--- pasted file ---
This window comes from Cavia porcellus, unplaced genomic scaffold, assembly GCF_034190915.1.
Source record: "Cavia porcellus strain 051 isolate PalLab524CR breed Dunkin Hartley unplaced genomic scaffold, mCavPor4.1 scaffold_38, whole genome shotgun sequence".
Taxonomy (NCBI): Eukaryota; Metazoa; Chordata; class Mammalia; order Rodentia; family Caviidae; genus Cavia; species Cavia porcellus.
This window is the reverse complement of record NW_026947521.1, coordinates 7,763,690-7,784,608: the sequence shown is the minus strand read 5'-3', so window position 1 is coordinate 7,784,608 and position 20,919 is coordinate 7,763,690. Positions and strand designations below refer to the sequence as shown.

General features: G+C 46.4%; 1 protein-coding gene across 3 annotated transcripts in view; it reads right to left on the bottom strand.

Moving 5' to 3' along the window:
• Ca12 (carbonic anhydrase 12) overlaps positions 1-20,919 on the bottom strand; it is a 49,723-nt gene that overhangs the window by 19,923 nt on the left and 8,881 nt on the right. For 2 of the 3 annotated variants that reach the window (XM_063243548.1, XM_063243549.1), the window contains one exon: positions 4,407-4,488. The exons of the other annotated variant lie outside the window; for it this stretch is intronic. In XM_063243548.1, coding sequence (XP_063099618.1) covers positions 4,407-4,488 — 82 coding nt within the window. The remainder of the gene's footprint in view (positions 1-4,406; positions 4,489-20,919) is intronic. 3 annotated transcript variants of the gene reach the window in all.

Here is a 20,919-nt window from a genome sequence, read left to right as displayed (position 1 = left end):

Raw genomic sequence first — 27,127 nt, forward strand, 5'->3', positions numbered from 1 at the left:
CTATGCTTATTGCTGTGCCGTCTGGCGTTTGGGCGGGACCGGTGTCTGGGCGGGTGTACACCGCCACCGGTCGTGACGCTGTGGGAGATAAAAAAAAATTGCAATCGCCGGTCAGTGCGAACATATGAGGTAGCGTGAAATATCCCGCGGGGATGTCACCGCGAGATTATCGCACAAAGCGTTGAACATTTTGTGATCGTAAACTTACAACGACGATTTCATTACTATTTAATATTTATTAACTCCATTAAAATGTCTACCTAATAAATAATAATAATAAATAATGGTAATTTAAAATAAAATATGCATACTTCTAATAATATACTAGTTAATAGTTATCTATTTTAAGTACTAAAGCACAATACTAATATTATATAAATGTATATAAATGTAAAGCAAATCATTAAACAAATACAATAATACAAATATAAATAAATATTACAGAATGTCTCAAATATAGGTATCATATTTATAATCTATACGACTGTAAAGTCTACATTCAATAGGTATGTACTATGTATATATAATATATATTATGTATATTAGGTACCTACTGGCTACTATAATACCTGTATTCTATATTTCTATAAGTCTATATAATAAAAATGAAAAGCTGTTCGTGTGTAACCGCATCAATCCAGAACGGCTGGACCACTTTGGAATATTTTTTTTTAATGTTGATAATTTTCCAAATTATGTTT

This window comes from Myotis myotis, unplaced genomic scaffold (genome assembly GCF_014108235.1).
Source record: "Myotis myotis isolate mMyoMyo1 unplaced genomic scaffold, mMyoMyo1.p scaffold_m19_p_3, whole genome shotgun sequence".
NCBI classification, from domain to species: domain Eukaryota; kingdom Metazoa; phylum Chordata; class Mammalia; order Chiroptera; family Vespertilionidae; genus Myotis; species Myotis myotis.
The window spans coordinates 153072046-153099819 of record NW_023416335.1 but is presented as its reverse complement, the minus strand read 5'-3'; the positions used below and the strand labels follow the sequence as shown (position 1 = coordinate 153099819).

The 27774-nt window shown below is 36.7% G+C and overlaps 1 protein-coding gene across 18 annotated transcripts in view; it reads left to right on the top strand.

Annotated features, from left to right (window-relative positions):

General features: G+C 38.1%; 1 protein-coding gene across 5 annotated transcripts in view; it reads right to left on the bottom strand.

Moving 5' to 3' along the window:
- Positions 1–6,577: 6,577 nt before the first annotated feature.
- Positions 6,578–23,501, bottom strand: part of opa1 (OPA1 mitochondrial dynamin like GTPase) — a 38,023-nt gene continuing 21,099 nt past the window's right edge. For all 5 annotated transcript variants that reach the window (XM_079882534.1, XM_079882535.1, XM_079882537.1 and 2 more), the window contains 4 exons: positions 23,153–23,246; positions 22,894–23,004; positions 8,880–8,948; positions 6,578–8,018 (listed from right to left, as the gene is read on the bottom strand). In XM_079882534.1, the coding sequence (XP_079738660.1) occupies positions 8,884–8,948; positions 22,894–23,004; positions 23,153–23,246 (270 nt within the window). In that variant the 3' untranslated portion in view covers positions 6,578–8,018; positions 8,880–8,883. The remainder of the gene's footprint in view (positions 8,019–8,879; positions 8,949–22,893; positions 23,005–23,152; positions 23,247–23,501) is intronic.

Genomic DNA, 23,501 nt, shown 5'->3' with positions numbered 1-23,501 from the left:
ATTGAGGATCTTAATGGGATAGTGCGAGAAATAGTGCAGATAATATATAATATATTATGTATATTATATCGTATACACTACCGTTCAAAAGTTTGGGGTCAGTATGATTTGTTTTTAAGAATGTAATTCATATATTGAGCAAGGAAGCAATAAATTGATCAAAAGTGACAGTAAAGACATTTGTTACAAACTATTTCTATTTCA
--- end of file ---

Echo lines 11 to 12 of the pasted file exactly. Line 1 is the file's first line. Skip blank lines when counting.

This window comes from Myotis myotis, unplaced genomic scaffold (genome assembly GCF_014108235.1).
Source record: "Myotis myotis isolate mMyoMyo1 unplaced genomic scaffold, mMyoMyo1.p scaffold_m19_p_3, whole genome shotgun sequence".